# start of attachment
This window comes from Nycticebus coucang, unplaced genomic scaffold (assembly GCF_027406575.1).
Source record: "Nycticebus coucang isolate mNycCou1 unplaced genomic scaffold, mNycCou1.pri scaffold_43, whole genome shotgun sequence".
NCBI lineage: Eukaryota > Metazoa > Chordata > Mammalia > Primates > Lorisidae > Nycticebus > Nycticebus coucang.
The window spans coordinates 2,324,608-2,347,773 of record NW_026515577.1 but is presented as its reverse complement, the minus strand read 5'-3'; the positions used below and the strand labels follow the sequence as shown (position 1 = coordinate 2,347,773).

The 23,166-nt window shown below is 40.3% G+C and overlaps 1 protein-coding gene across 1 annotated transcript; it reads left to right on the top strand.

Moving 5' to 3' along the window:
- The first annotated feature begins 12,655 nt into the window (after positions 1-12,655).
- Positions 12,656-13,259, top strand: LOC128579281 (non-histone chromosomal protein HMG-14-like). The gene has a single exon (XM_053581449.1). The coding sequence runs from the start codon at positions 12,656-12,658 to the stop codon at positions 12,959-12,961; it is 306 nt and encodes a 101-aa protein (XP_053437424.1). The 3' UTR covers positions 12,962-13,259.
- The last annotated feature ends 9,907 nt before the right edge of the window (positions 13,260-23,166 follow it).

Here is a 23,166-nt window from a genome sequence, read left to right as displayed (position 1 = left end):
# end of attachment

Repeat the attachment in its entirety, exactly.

This window comes from Nycticebus coucang, unplaced genomic scaffold (assembly GCF_027406575.1).
Source record: "Nycticebus coucang isolate mNycCou1 unplaced genomic scaffold, mNycCou1.pri scaffold_43, whole genome shotgun sequence".
NCBI lineage: Eukaryota > Metazoa > Chordata > Mammalia > Primates > Lorisidae > Nycticebus > Nycticebus coucang.
The window spans coordinates 2,324,608-2,347,773 of record NW_026515577.1 but is presented as its reverse complement, the minus strand read 5'-3'; the positions used below and the strand labels follow the sequence as shown (position 1 = coordinate 2,347,773).

The 23,166-nt window shown below is 40.3% G+C and overlaps 1 protein-coding gene across 1 annotated transcript; it reads left to right on the top strand.

Moving 5' to 3' along the window:
- The first annotated feature begins 12,655 nt into the window (after positions 1-12,655).
- Positions 12,656-13,259, top strand: LOC128579281 (non-histone chromosomal protein HMG-14-like). The gene has a single exon (XM_053581449.1). The coding sequence runs from the start codon at positions 12,656-12,658 to the stop codon at positions 12,959-12,961; it is 306 nt and encodes a 101-aa protein (XP_053437424.1). The 3' UTR covers positions 12,962-13,259.
- The last annotated feature ends 9,907 nt before the right edge of the window (positions 13,260-23,166 follow it).

Here is a 23,166-nt window from a genome sequence, read left to right as displayed (position 1 = left end):